Responding to Ms. Logie's complaint, on January 24, 1991, a DOB inspector, Nicholas DiNapoli, issued a Notice of Violation to Charles Friedman, one of the principals of Effenzee Capital. Effenzee was directed to obtain a new building permit for the theater renovation work and an original permit for the overhangs, often referred to as soffits, along Bedford Avenue. In April, 1991, a building permit was issued with respect to the soffit repairs and for the theater renovations, which had apparently still not been completed. See footnote 19 DOB files reflect at least four inspections of the mall by Mr. DiNapoli with respect to this permit. There are no references to the two concrete facades, however, or the fact that no permits for their construction or certificates for their completion had been issued by DOB. After the fatal incident, Mr. DiNapoli told Nassau County Police investigators that he had devoted his efforts at the mall exclusively to correcting the problems with the soffits. He asserted that he never even examined the facades and, consequently, was not aware that they existed. See footnote 20
Between May, 1991 and the end of January, 1994, no permits or certificates of any kind were
issued by DOB with respect to any structure within the mall, including the two concrete
facades. The first and only reference in the DOB files to the facade which fell on Michael
Unterweiser was after the event. An architect retained by DOB examined the fallen structure
the night of the occurrence and the identical northern facade the next day. As previously
noted, the architect confirmed that the facades failed to conform to the requirements under
both the Hempstead and New York State Building Codes.
DOB officials also bear responsibility for the failure to ensure that all of the renovations initiated by Mr. Poulikidis conformed to state and local laws and ordinances. First, the poor condition of the mall at the time of the May, 1988, purchase of the property should have prompted DOB to be alert to future problems. The litany of health and safety hazards which existed prior to Mr. Poulikidis' purchase is well documented in DOB's own files. Although Mr. Cattan, after sustained pressure from Town and County officials, cured the most obvious threat to the health and safety of merchants and customers at the mall, other potentially dangerous conditions, including the extensive holes in the roof, were never addressed by these officials. While the remaining hazards may not have rendered the property "dangerous," as that term is defined in the Hempstead Building Code, these conditions were certainly serious enough that the mall should have been subject to increased scrutiny by DOB personnel.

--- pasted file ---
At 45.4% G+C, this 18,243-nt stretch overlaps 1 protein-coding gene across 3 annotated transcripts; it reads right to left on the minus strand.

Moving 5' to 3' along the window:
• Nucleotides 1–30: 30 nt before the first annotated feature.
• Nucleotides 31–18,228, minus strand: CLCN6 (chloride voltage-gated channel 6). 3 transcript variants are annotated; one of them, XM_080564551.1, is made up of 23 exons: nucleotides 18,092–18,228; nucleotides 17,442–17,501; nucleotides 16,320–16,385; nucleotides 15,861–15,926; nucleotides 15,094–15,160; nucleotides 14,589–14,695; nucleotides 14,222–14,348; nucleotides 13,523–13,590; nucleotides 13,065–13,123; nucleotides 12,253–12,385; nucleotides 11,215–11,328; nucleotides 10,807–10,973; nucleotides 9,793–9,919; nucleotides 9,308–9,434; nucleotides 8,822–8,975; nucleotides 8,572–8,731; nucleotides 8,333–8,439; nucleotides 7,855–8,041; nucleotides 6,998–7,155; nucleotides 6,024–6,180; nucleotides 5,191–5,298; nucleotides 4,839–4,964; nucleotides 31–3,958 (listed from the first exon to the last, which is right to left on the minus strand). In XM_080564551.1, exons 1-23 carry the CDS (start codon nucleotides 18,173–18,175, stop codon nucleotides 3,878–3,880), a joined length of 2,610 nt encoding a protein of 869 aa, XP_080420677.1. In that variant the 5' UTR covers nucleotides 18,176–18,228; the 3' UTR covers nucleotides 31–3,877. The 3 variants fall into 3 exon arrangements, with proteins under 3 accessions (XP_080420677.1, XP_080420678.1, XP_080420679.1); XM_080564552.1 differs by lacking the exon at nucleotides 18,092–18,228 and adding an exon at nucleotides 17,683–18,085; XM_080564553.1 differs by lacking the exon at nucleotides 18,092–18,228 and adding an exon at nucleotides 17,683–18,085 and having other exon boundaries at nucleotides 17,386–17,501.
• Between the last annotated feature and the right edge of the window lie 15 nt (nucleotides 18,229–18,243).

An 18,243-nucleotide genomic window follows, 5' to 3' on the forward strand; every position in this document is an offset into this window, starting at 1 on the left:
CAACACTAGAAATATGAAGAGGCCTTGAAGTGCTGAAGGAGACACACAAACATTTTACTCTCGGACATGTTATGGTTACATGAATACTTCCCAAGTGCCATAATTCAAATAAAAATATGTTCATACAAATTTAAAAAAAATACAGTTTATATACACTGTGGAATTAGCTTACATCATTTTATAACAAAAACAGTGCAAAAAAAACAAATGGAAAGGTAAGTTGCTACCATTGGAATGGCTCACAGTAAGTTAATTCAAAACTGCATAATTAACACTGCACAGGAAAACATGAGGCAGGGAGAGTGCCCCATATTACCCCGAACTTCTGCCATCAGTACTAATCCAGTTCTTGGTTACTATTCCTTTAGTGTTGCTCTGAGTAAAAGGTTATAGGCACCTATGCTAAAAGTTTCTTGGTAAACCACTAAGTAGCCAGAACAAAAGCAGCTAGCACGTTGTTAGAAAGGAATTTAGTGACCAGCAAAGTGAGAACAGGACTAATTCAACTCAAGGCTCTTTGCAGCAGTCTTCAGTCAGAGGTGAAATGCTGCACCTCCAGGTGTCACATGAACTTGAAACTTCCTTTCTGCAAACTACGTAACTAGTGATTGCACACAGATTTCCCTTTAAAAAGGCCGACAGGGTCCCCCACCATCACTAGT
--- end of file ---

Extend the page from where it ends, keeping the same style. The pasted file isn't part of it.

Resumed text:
Second, DOB's oversight and supervisory procedures with respect to inspections of renovations at commercial structures are virtually non-existent. In this matter, the former inspector's disregard for his duties as a building inspector is at least partially attributable to the lack of oversight by supervisory personnel at DOB. According to Mario Gaiti, there is no regular review of the work of DOB inspectors and they are not required to consult with their supervisors. Mr. Gaiti also stated that inspectors have complete discretion to act as they see fit with respect to projects for which building permits have been obtained. Consequently, it is difficult, if not impossible, for DOB officials to uncover potential misdeeds or incomplete work on the part of its inspectors. In this instance, not only did the former inspector fail to ensure that a permit was obtained for the construction of the facades, he also did nothing with respect to the October, 1988 building permit for the theater renovations after it expired in October, 1989. DOB officials failed to detect this for more than a year after the permit expired. Even then, DOB became aware of the illegal, abandoned theater renovation project only as a result of a written complaint by a tenant at the mall. DOB's eventual discovery, in January, 1991, that the permit for the theater renovations had expired, and that other structures in the mall, such as the soffits, had been constructed without any permit, should have prompted DOB officials to scrutinize the entire property. No such scrutiny, however, occurred. The same lax oversight procedures were again apparent with respect to the April, 1991 building permit obtained by Effenzee Capital, as it took almost four years, until February, 1995, for a certificate of completion to be issued under this permit. See footnote 22 At most, a building permit is valid for two years. Hempstead Code, §86-13(C). Consequently, for a minimum of almost two years, according to the Hempstead Building Code, the overhang running along Bedford Avenue was an illegal structure. DOB officials, however, failed to take any action during this time.
DOB officials not only failed to detect the illegal and improper construction of concrete facade in 1988, they also were not aware, for almost five and one-half years, that this structure, clearly qualifying as "dangerous" under the Hempstead Building Code, even existed. Knowing that the mall had a history of safety hazards, which continued even after renovations were completed, and that the renovated mall contained illegal structures, it was incumbent upon DOB to exercise its authority and ensure that the entire mall, and all of the structures within it, complied with the State and Town building codes. This was not done and, as a result, DOB bears at least some responsibility for the tragic occurrence in January, 1994, which caused Michael Unterweiser's death.
Mr. Robinson testified before the Commission concerning his appointment as receiver for the Bedford Plaza property. He stated that, while he had been a court appointed referee in foreclosure proceedings on "many occasions" he had never been a receiver prior to the Bedford Plaza mall appointment. Robinson, p. 20. He first learned that Judge Burke was considering appointing a receiver for the mall in November, 1992 when he received a telephone call from the Judge's chambers inquiring if he would be interested in the position. Robinson, p. 26. See footnote 36 He was given confirmation of the appointment during a subsequent communication with Ronald Lenowitz on January 8, 1993. Robinson, p. 29.